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Database selection in distributed information retrieval a study of multi-collection information retrieval /

by Powell, Allison L.

Abstract (Summary)
The proliferation of online information resources increases the importance of e ective and e cient information retrieval in a multi-collection environment. Multi-collection searching includes distributed searching as a special case but is more broadly de ned here to incorporate searching partitioned content independently from its physical storage. It is cast in three parts: collection selection (also referred to as database selection) { decide where should a query be sent query processing { execute the query at each selected collection and results merging { combine the results from individual collections into a single coherent list for the searcher. We focus our attention on collection selection. We compare a number of di erent collection selection approaches and examine the effect of collection selection on document retrieval performance. We consider multi-collection retrieval in six di erent test environments utilizing three document testbeds. Considering collection selection in isolation, we nd that e ective collection selection can be achieved using limited information about each collection. We then turn our attention from selection alone to data item retrieval in a multi-collection environment, considering retrieval performance in the same six test environments. First we nd that good collection selection has the potential to result in better retrieval e ectiveness than can be achieved in an equivalent single collection. Second we nd that good performance can be achieved when only a few collections are selected and that the performance generally increases as more collections are selected. Finally we nd that when collection selection is employed, it may not be necessary to maintain collection wide information (CWI), e.g., global idf. Local information can be used to achieve equivalent performance. This means that multi-collection systems can be iv v engineered with more autonomy and less cooperation. This work demonstrates that improvements in collection selection can lead to broader improvements in document retrieval performance.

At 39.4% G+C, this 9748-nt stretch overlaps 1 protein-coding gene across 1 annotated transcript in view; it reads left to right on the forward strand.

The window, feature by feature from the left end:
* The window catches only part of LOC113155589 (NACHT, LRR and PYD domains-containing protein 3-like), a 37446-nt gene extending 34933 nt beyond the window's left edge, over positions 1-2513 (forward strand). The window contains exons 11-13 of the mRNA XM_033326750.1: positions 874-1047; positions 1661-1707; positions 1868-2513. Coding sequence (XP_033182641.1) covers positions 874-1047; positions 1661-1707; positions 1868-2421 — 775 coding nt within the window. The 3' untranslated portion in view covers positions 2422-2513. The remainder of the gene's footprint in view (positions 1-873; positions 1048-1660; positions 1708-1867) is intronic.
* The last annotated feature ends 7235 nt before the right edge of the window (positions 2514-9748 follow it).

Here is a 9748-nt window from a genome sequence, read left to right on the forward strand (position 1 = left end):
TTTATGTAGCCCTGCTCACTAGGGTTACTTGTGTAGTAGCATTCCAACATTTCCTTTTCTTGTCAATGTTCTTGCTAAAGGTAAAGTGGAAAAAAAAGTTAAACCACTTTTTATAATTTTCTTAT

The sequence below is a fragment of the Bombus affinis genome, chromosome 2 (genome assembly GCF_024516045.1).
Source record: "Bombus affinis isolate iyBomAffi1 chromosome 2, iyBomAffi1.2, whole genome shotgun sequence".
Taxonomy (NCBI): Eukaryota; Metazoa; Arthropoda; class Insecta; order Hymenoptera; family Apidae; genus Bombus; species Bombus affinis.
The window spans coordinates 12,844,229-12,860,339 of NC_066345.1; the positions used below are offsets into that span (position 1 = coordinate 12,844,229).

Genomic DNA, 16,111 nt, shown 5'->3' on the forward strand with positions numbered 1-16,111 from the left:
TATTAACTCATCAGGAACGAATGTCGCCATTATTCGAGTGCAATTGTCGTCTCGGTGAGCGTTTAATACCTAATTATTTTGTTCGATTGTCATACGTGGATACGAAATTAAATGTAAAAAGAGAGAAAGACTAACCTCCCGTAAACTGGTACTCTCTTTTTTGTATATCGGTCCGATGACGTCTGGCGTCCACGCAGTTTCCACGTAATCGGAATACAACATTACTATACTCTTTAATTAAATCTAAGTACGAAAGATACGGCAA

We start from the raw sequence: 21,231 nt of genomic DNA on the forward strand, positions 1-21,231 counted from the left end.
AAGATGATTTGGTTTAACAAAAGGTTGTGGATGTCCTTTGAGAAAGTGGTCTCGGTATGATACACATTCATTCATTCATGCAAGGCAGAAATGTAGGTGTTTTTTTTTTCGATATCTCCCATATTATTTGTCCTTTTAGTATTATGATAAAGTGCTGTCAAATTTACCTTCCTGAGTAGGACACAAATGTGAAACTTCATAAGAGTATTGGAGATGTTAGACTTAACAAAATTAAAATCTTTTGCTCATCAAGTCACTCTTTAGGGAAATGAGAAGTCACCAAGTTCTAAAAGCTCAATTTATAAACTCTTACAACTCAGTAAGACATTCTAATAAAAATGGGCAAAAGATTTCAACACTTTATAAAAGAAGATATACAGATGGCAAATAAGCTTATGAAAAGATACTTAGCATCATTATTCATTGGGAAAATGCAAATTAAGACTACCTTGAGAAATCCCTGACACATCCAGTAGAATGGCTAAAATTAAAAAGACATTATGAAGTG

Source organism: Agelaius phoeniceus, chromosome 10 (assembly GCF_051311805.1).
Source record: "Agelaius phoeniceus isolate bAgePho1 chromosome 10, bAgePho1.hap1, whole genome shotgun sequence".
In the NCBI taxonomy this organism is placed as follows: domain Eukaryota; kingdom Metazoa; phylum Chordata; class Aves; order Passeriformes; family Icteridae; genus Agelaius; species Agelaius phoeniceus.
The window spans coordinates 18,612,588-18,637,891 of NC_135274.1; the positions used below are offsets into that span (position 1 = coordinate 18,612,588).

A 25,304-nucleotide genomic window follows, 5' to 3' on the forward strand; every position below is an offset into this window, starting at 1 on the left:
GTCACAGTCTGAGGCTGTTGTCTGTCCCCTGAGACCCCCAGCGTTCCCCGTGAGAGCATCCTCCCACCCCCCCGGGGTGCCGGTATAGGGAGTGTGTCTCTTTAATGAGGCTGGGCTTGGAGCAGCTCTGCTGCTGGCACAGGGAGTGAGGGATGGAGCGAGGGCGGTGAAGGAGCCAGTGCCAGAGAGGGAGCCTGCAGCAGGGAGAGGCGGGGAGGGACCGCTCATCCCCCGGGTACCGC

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School:University of Virginia

School Location:USA - Virginia

Source Type:Master's Thesis

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